turned back at the gates of Leningrad, on the western edge of
Moscow, in the streets of Stalingrad, followed by the defeat of
the German army, with Hitler huddled in his Berlin bunker, waiting
As Fiona slowly drew the heavy velvet curtain aside, her eyes smoldered black, deep, and dark as inside the lungs of a coal miner, although it would be black in anyone's lungs if you could get in there because there wouldn't be any light, even in the pink ones of people who don't smoke. (Lou A. Waller, Norman)
Coca-Cola was originally green.
(Note: Now just your liver goes green.)
Put Away Your Hankies...a message from Michael Moore
" If I hear one more person tell me how lousy a candidate Kerry is and how he can't win... Dammit, of COURSE he's a lousy candidate -- he's a Democrat, for heavens sake! That party is so pathetic, they even lose the elections they win! What were you expecting, Bruce Springsteen heading up the ticket? Bruce would make a helluva president, but guys like him don't run -- and neither do you or I. People like Kerry run.
Yes, OF COURSE any of us would have run a better, smarter, kick-ass campaign. Of course we would have smacked each and every one of those phony swifty boaty bastards down. But WE are not running for president -- Kerry is. So quit complaining and work with what we have. Oprah just gave 300 women a... Pontiac! Did you see any of them frowning and moaning and screaming, "Oh God, NOT a friggin' Pontiac!" Of course not, they were happy. The Pontiacs all had four wheels, an engine and a gas pedal. You want more than that, well, I can't help you. I had a Pontiac once and it lasted a good year. And it was a VERY good year.
My friends, it is time for a reality check.
1. The polls are wrong. They are all over the
map like diarrhea. On Friday, one poll had Bush 13 points ahead
-- and another poll had them both tied. There are three reasons
why the polls are b.s.: One, they are polling "likely voters."
"Likely" means those who have consistently voted in
the past few elections. So that cuts out young people who are
voting for the first time and a ton of non-voters who are definitely
going to vote in THIS election. Second, they are not polling people
who use their cell phone as their primary phone. Again, that means
they are not talking to young people . . . "
CAT STEVENS AKA YUSUF ISLAM
Such coincidences! Sunday night, I used one
of Yusuf Islam's beautiful Islamic morning prayers to Allah to
open my performance of 'Gift' (Jimi Hendrix-style, with feedback
blues harp and Ginger Baker-style drum barrage) and then I find
out that the Artist Formerly Known as ol' Cat Stevens himself
has just been denied access to the US, and returned to the UK,
because his name showed up on a terror watch list. (US Homeland
Security hits another home run.) Yusef has been pretty vocal about
Peace Peace Peace over the past five years, even re-releasing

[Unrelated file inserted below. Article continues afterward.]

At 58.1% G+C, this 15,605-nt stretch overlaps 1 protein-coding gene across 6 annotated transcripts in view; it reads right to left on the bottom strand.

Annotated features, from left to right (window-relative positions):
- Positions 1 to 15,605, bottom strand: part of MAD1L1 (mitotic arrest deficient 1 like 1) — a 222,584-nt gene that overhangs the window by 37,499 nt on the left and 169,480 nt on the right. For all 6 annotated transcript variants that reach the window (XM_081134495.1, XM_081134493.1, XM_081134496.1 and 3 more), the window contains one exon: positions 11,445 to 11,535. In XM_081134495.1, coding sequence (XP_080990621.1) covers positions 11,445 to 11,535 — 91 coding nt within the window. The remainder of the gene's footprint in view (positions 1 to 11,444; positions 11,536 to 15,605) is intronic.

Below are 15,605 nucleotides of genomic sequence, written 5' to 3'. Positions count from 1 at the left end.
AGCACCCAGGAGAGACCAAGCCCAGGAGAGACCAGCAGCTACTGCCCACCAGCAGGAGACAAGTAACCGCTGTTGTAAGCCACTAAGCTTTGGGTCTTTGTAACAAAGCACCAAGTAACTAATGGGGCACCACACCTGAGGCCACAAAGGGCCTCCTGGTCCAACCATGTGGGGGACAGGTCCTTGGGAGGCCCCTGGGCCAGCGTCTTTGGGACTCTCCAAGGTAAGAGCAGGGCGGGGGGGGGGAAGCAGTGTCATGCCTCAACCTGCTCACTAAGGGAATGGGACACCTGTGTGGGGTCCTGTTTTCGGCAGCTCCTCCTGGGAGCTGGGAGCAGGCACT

Peace Train just before the invasion of Iraq. His most recent
DVD release, of a 1976 live concert, is currently topping the
charts in Europe. Here's his website if anyone wants to see what
he is up to.
About his Entry Refusal:
A Strident Minority: Anti-Bush US Troops in Iraq
WASHINGTON Inside dusty, barricaded camps around Iraq, groups of American troops in between missions are gathering around screens to view an unlikely choice from the US box office: "Fahrenheit 9-11," Michael Moore's controversial documentary attacking the commander-in-chief.
"Everyone's watching it," says a Marine corporal at an outpost in Ramadi that is mortared by insurgents daily. "It's shaping a lot of people's image of Bush."
"[For] 9 out of 10 of the people I talk
to, it wouldn't matter who ran against Bush - they'd vote for
them," said a US soldier in the southern city of Najaf, seeking
out a reporter to make his views known. "People are so fed
up with Iraq, and fed up with Bush."
A man walking along a California beach was deep in prayer. Suddenly the sky clouded above his head, and in booming voice, the Lord said, "Because you have TRIED to be faithful to me in all ways, I will grant you one wish."
The man said, "Build a bridge to Hawaii so I can drive over any time I want."
The Lord said, "Your request is very materialistic. Think of the enormous challenges for that kind of undertaking. The supports required to reach the bottom of the Pacific! The concrete and steel it would take! I can do it, but it is hard for me to justify your desire for worldly things. Take a little more time and think of another wish, a wish you think would honor and glorify me."
The man thought about it for a long time. Finally he said, "Lord, I wish that I could understand women. I want to know how they feel inside, what they are thinking when they give me the silent treatment, why they cry, What they mean when they say 'nothing,' and how I can make a woman truly happy."